Betrayal Gave Me Everything

by | Nov 19, 2020 | Growth, Personal, Relationships, Starting Over

Everyone has been betrayed at some point in their lives. Betrayal is a break in trust. A disappointment. We’ve all had them on varying levels. Some examples could be anything from finding out who Santa Claus really is, having a life partner cheat, having a political regime not perform the way you expected after voting for them, or even just within yourself, eating something you swore you wouldn’t. (Transparency here – I am a totally unrepentant chocoholic).

Betrayals vary from mild to catastrophic. The one that changed my life was the latter.

My Story:

I am a champion starter overer. I was raised in the islands where we got blown out of our home about every 7 years and it became natural to pick up the pieces and see what you could make of them. Even Mother Nature can betray you every now and then.

Raised with the promise from my parents I would have financial security my whole life, I was devastated at the age of 45 when my mother passed away from brain cancer and, in the space of one breath, my future, my identity, my hopes and dreams were all dashed because she disinherited me and left me homeless and alone.

Through a process I used and now teach, I took what I had to work with and created a life I love; a life that calls me to be of service to others, to be my best self and show others how to do the same thing.

What is Betrayal?

Betrayal is a break in trust. A disappointment. Nothing more, nothing less. Betrayal is when expectations are not met by someone or something you trusted to deliver. Most of the time, betrayal is associated with a sense of loss. Those sometime overwhelming feelings are natural but can put a serious damper on enjoyment of life, I can tell you. And it leads to many, MANY stories about the why and hows that can rival the best movie scripts.

In 1997 I came up with the premise that we start our lives on autopilot, just existing and cruising along while other people make our choices for us. Until one day, we begin thinking for ourselves.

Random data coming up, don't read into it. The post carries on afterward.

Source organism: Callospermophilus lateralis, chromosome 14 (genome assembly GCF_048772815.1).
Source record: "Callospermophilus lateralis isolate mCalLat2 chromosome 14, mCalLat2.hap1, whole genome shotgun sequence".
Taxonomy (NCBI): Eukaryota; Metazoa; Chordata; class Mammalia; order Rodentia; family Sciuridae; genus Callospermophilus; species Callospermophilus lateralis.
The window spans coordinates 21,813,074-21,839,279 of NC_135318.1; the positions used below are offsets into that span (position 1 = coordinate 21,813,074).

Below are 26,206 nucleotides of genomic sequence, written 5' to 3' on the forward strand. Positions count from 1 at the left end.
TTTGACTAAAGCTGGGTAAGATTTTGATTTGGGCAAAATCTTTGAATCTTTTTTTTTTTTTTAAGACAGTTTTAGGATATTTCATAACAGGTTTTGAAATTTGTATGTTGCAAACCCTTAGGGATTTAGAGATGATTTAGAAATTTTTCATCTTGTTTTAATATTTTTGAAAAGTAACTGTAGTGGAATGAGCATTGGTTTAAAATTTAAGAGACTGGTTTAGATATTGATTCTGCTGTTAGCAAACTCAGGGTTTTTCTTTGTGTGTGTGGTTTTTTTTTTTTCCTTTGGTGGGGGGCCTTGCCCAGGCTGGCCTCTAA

That’s where “Oughta Pilots” are born. The programming from the original autopilot is still in place, but now it’s more in the form of “You know you should do it this way, behave that way” or even, hearing your parent/teacher or significant other’s voice when faced with a choice telling you what they think you should do (or actually, what you think they think you should do in each case. I created the term because we sometimes cruise along unconsciously doing what we should or ought to do instead of choosing and engaging with each moment.

Oughta Pilots live in our “because” and show up in our “story”. When you have an experience of betrayal, you ask yourself why something happened, how it happened and in the midst of emotional meltdowns circle around to the facts of the experience. The emotional charge propels the drama and feelings of loss that intensify until you have created a “story” that steals away your ability to enjoy anything remotely similar to what happened because you’re waiting for it to happen again.

For example, in my situation, my mother disinherited me. My story said being disinherited happened because my mother didn’t love me, even though I “tried so hard to be what she thought I should be” and because she didn’t love me, of course she disinherited me causing me to lose my shelter, my future and my identity which further enforced the why — she didn’t love me, which happened because (pick an earlier scenario to also prove the hypothesis). and around and around until we can’t distinguish the right side from the left which creates our story. And there are layers within layers which get uncovered like peeling an onion.

Betrayal Is A Gift?

Let me throw something novel at you. What if you look at yourself as you are. The betrayals you have experienced are only one component of who you are in this moment. We are all the sum of the experiences in our lives. You have loved and been loved, You’ve been hurt. You’ve gone from emotional highs to soul sucking lows. But all of that, all of that, has made you who you are.

Freeing yourself from the heaviness of dragging that baggage around with you is really a small part of choosing to live a Created Life. It’s a good part and let me tell you why. It’s like parachute jumping into muddy ground and then dragging that muck filled parachute with you as you walk to your destination. Releasing the straps holding you to that weight is freeing and allows you to move faster, but you couldn’t have gotten where you landed without it.

If I hadn’t had my life thrown into a blender just when I was settling in to a predictable future, I never would have experienced what it is to live in the now, choosing instead of deciding, undoing the straps to the muck-filled parachute holding me back and letting me fly. I tell my clients if they want to live in past experiences, I can’t help them. All we have is now. There is no someday.


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